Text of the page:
Jan 29, 2019
Turner's third try on taxes
In November 2018, the Tax Court issued its third opinion in the Estate of Turner v. Commissioner determining an estate tax liability. There, the decedent funded a family limited partnership with securities and took back a 0.5 percent general partnership interest along with a 49.5 percent limited partnership interest. The decedent made lifetime gifts of a 21.7 percent limited partnership interest and died owning a 0.5 percent general partnership interest and a 27.8 percent limited partnership interest.
In the first opinion1, the Tax Court ruled that the decedent’s entire 0.5 percent general partnership interest and 49.5 percent limited partnership interest were includible in his gross estate under Code Section 2036. The Court reasoned that the decedent treated the partnership as his personal account and therefore, the gifted interests were to be included as part of his gross estate. After the first opinion, the decedent argued that he did not have an estate tax liability because his will provided for a maximum marital deduction. In the second opinion2 the Tax Court rejected this argument and ruled that the gifted 21.7 percent limited partnership interest could not qualify for the marital deduction by reason that the marital deduction was not available for the gifted property. The marital deduction only applies to property passing to the surviving spouse and this gifted partnership interest did not passed to the surviving spouse.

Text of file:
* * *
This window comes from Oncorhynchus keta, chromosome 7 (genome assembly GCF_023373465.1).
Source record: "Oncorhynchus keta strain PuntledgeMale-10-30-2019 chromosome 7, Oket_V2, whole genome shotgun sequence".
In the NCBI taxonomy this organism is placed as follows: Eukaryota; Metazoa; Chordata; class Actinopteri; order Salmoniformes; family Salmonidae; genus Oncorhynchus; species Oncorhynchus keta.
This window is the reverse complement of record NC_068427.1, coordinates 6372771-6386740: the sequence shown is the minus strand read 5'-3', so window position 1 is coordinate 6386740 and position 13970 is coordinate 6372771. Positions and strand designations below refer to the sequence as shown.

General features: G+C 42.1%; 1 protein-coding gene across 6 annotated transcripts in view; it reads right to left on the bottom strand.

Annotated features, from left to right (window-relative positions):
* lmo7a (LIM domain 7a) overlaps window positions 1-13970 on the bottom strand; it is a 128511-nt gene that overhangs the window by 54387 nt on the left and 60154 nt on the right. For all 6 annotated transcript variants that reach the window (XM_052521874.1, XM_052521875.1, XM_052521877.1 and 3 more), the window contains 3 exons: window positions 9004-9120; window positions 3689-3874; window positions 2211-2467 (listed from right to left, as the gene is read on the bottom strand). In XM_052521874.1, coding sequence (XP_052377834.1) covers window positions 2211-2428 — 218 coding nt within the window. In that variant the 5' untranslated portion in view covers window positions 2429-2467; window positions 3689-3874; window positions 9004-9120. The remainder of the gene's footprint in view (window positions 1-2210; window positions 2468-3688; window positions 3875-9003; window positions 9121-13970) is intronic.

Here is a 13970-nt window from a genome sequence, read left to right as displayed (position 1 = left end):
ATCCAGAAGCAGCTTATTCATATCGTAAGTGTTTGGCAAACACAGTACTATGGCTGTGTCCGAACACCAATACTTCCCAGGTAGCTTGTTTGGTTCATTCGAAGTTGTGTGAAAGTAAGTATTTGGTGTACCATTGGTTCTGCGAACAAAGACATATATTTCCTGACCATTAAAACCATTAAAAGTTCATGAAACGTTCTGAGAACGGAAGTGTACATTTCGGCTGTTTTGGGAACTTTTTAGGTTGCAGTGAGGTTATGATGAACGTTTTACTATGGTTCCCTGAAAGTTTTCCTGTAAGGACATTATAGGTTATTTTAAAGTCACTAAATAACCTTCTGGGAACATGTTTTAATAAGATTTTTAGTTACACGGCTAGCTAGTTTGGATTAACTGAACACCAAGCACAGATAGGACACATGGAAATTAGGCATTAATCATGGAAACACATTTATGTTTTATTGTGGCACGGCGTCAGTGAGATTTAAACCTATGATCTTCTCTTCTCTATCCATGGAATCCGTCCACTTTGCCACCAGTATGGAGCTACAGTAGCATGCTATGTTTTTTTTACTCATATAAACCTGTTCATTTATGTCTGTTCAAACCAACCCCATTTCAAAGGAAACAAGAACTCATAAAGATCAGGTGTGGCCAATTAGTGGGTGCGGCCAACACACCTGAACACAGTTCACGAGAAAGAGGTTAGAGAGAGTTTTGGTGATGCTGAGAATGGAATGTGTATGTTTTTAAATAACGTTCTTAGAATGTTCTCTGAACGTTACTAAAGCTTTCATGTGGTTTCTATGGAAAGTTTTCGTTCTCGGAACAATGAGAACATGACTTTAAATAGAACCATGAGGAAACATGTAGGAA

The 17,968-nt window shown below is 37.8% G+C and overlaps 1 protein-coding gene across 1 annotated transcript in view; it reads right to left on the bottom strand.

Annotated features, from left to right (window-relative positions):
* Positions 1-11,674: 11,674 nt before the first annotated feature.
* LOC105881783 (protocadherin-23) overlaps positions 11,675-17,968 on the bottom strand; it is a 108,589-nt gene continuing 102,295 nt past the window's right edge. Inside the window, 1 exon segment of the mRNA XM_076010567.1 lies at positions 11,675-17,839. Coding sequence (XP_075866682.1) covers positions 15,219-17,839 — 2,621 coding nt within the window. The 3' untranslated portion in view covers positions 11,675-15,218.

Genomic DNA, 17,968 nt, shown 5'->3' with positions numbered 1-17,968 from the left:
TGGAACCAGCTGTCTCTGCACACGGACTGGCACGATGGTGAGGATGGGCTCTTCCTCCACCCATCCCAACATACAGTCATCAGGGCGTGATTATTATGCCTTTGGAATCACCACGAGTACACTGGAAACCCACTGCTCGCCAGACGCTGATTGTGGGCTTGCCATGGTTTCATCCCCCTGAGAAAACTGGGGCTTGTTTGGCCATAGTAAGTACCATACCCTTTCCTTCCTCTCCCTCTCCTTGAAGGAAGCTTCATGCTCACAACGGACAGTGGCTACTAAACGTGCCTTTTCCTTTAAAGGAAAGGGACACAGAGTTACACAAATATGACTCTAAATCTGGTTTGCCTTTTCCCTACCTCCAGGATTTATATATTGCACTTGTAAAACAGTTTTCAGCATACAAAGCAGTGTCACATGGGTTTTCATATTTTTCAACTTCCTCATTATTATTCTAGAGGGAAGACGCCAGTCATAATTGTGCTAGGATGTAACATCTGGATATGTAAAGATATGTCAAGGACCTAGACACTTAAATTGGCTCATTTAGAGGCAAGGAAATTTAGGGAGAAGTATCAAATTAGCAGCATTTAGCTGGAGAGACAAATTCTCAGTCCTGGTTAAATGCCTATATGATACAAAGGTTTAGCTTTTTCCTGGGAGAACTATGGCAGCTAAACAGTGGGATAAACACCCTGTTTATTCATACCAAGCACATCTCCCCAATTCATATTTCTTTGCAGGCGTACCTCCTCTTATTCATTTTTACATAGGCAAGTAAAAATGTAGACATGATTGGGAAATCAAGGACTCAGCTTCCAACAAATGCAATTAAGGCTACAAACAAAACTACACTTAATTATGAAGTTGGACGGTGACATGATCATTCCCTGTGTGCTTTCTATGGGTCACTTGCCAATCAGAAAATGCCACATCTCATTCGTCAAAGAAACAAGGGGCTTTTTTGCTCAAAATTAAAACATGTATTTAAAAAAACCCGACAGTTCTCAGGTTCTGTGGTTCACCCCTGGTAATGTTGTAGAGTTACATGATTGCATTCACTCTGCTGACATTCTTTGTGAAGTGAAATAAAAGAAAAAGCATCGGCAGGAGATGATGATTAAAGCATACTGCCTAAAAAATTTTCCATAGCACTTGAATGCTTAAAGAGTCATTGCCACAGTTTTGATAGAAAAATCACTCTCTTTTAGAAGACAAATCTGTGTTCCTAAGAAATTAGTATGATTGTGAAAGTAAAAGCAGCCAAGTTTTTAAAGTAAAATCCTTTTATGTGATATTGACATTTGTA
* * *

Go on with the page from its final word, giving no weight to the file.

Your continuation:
For the third opinion3, the IRS argued that the marital deduction must be reduced because only marital assets were available to pay the estate tax liability. The Tax Court disagreed and ruled that the marital deduction did not need to be reduced. The Court reasoned that the decedent could recover amounts gifted to pay the estate tax liability.
Successful IRS challenges of limited partnerships in estate tax are increasing. Now is the time to have your estate plan reviewed to determine the best structure to minimize taxes.
This Chuhak & Tecson, P.C. communication is intended only to provide information regarding developments in the law and information of general interest. It is not intended to constitute advice regarding legal problems and should not be relied upon as such.
Client alert authored by: David B. Shiner, Principal
1 T.C. Memo 2011-209